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There is a fountain of wine on the Way of Saint James

The Navarre town of Ayegui might have the next best thing to the legendary fountain of youth: a fountain of wine. Needless to say, the famed Wine Fountain of Irache (also spelled Iratxe, in the original Euskera) attracts pilgrims and wine enthusiasts alike. This fountain is not at all your typical water source. Instead, it dispenses free wine to weary travelers as they make their way to the holy city of Compostela. It is no wonder it has become a cherished symbol of hospitality and conviviality on the Camino –while offering a refreshing, generous, complimentary taste of local Navarre wine to those who pass by, pilgrims or not.

The wine that flows from the Fountain of Wine is traditional, typical Navarre wine, commonly known as vino de Navarra. Whereas perhaps not as internationally famous as La Rioja or the Catalan Priorat, Navarre is also a historic wine-producing region in Spain, with a rich viticultural tradition. Ayegui itself is surrounded by vineyards.

Codex Calixtinus
Codex Calixtinus

In fact, the light red wine that flows from this fountain has been historically celebrated for its fruity flavors and balanced acidity. Medieval codices such as the famed Codex Calixtinus refer to the town of Estella (only a few kilometers away from Ayegui, and also part of the Camino) as “a land of good bread and great wine.”

The unique aspect of this fountain is not only its free availability but also the fact that it dispenses wine from a tap (there is another tap for clean, fresh water too), providing a rather convenient (and surely enjoyable) respite for pilgrims on their oftentimes arduous journey.

The Monastery of Irache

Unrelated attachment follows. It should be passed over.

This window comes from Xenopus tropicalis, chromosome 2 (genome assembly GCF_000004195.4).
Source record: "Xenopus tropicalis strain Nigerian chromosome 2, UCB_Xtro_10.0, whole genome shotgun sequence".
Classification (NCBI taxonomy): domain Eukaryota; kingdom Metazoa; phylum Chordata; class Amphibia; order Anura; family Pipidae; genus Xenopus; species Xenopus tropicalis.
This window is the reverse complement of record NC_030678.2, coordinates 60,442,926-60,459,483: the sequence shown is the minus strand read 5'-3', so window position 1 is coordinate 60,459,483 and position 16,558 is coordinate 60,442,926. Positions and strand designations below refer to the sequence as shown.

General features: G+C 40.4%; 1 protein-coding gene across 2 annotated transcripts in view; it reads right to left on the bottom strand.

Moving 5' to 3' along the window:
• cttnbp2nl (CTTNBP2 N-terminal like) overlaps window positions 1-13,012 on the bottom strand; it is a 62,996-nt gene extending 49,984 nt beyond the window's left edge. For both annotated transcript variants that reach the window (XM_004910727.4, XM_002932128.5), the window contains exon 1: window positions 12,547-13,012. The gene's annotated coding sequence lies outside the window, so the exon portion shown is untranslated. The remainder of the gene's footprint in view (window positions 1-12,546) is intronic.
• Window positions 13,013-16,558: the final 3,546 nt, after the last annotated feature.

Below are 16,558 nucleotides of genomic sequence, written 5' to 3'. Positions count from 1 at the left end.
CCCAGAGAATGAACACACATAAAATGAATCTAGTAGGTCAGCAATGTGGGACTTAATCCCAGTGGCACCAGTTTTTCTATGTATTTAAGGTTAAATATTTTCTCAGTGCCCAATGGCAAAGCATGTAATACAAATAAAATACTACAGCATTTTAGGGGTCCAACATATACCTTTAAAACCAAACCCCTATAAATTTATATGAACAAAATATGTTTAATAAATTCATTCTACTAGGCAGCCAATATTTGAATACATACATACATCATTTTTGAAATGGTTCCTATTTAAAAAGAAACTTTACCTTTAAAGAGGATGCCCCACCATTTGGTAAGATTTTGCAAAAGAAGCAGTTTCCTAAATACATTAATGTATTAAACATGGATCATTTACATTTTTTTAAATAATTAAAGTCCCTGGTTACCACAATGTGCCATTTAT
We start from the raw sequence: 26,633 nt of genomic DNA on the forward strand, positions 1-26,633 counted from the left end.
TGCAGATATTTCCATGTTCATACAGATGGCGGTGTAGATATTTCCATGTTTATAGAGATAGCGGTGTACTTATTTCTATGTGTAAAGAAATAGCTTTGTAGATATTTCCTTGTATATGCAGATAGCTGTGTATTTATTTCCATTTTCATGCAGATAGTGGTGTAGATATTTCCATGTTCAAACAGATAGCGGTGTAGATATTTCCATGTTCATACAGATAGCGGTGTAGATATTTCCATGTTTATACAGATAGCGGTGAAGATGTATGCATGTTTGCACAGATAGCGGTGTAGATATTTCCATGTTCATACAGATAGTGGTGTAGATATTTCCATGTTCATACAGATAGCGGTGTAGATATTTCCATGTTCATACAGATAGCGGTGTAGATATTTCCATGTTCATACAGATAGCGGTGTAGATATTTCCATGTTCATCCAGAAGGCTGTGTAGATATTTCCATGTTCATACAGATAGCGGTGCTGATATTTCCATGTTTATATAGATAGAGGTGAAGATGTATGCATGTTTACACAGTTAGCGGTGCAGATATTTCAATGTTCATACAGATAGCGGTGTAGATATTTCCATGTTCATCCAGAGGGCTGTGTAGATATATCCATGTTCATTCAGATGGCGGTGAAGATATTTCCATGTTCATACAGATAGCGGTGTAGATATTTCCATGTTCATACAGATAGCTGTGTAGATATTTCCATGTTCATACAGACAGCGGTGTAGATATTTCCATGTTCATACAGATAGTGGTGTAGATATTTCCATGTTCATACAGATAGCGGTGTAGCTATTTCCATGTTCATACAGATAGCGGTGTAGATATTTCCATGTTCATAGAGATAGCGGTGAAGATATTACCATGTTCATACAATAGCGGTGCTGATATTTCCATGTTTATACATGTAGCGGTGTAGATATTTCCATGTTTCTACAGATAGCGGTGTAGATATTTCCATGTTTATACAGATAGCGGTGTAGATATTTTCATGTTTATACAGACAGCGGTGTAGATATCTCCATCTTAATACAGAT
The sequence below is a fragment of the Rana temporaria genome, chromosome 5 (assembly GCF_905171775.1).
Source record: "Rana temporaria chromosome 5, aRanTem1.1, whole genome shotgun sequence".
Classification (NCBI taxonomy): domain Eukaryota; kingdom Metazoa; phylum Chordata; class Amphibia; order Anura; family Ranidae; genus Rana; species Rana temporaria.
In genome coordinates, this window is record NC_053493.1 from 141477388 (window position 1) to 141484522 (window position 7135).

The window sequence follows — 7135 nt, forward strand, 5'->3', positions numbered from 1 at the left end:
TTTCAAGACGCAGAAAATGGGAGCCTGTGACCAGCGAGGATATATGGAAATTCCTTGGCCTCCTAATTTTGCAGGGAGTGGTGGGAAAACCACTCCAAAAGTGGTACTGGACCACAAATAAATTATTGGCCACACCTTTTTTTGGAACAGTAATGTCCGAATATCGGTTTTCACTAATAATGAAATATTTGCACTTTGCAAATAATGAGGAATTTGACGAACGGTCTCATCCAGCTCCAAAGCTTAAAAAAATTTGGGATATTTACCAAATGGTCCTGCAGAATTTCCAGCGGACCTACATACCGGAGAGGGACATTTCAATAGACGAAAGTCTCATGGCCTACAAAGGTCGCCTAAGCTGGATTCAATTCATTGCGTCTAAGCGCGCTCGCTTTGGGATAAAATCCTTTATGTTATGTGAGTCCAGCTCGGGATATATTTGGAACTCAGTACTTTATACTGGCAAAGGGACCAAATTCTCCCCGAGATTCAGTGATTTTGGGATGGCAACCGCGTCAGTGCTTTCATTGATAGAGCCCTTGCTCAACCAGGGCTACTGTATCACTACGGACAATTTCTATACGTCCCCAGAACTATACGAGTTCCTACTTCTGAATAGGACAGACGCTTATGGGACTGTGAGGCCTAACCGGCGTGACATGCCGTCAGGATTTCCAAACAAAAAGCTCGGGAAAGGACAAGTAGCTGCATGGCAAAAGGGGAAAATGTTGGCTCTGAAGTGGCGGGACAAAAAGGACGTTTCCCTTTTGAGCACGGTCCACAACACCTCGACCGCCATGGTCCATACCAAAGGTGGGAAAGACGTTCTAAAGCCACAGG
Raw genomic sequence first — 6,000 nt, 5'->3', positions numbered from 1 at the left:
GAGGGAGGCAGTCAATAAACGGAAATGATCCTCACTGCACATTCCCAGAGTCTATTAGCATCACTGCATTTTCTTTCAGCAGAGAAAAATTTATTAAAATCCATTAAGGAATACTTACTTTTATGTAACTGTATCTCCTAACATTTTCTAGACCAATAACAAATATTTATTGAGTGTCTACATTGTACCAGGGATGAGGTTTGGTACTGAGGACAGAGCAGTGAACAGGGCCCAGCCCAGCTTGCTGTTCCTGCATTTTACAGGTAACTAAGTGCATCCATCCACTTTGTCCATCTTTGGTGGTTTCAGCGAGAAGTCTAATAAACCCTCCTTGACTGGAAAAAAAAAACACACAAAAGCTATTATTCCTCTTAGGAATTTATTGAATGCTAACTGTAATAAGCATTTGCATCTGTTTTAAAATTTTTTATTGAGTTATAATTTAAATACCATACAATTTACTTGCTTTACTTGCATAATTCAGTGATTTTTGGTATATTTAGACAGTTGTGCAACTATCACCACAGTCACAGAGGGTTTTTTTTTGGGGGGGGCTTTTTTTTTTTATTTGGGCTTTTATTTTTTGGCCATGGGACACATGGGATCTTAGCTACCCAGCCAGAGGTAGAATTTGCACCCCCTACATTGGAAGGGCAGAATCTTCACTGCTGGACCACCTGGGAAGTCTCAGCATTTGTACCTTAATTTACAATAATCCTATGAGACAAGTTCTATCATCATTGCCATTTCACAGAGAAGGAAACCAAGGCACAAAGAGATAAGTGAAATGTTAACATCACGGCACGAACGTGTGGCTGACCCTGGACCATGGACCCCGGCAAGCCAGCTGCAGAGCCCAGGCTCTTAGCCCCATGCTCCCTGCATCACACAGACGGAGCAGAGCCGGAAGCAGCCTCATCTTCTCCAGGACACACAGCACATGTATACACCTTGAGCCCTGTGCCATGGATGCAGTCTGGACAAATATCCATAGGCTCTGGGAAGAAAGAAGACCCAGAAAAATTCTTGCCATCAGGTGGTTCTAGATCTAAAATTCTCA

The Fountain of Wine of Ayegui is better known as the Fountain of Irache. Indeed, since its very inception, this fountain has always been closely tied to the Irache Monastery, a medieval, Romanesque Benedictine monastic complex. Whereas the exact date of the monastery’s construction has never been established with all certainty, the first documented news of its existence date back to the year 958.

Monastery of Irache

Saying that the Irache Monastery is an essential part of the Camino de Santiago’s heritage is not, at all, an exaggeration. It played a pivotal role in providing hospitality and spiritual support to pilgrims for centuries. Indeed, pilgrims were always warmly welcomed here and offered a glass of wine. Even more so, the monks would commonly receive sick pilgrims into their hospital, providing them with a glass of fortified wine, which was then used as a restorative potion of sorts.

The wine fountain that now flows from the fountain is not produced in the monastery –which has been uninhabited since 1985, although it remains very much open to visitors. Instead, it is produced by a local winery, Bodegas Irache. These winemakers honor the very same tradition of monastic hospitality. In the late nineties, they formally installed the fountain, and have been refilling it with about 100 liters of wine per day ever since.

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This post is also available in: Español

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